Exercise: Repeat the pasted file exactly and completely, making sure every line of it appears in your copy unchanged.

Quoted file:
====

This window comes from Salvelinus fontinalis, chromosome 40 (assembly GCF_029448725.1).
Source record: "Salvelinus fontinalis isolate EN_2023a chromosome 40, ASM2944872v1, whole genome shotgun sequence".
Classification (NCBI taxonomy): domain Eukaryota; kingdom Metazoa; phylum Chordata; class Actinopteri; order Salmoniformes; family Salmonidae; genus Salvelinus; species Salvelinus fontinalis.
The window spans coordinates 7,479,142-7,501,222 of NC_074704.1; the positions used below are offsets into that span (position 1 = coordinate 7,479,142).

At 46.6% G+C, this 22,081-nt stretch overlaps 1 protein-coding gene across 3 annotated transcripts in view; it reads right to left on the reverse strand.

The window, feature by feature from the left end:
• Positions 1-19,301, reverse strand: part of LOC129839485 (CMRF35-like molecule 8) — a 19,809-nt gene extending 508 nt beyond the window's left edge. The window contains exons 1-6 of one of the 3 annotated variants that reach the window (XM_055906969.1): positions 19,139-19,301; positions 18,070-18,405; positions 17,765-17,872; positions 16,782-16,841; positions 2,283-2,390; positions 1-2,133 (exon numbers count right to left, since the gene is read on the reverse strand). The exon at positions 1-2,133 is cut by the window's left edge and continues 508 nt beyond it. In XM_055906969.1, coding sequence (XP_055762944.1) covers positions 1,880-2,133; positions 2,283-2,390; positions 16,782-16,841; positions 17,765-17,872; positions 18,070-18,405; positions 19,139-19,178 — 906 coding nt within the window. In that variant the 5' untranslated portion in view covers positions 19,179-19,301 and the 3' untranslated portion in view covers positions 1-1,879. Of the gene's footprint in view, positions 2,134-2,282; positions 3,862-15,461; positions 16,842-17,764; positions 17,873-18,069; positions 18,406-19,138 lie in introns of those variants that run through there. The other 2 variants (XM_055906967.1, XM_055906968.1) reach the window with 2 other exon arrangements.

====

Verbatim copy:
This window comes from Salvelinus fontinalis, chromosome 40 (assembly GCF_029448725.1).
Source record: "Salvelinus fontinalis isolate EN_2023a chromosome 40, ASM2944872v1, whole genome shotgun sequence".
Classification (NCBI taxonomy): domain Eukaryota; kingdom Metazoa; phylum Chordata; class Actinopteri; order Salmoniformes; family Salmonidae; genus Salvelinus; species Salvelinus fontinalis.
The window spans coordinates 7,479,142-7,501,222 of NC_074704.1; the positions used below are offsets into that span (position 1 = coordinate 7,479,142).

At 46.6% G+C, this 22,081-nt stretch overlaps 1 protein-coding gene across 3 annotated transcripts in view; it reads right to left on the reverse strand.

The window, feature by feature from the left end:
• Positions 1-19,301, reverse strand: part of LOC129839485 (CMRF35-like molecule 8) — a 19,809-nt gene extending 508 nt beyond the window's left edge. The window contains exons 1-6 of one of the 3 annotated variants that reach the window (XM_055906969.1): positions 19,139-19,301; positions 18,070-18,405; positions 17,765-17,872; positions 16,782-16,841; positions 2,283-2,390; positions 1-2,133 (exon numbers count right to left, since the gene is read on the reverse strand). The exon at positions 1-2,133 is cut by the window's left edge and continues 508 nt beyond it. In XM_055906969.1, coding sequence (XP_055762944.1) covers positions 1,880-2,133; positions 2,283-2,390; positions 16,782-16,841; positions 17,765-17,872; positions 18,070-18,405; positions 19,139-19,178 — 906 coding nt within the window. In that variant the 5' untranslated portion in view covers positions 19,179-19,301 and the 3' untranslated portion in view covers positions 1-1,879. Of the gene's footprint in view, positions 2,134-2,282; positions 3,862-15,461; positions 16,842-17,764; positions 17,873-18,069; positions 18,406-19,138 lie in introns of those variants that run through there. The other 2 variants (XM_055906967.1, XM_055906968.1) reach the window with 2 other exon arrangements.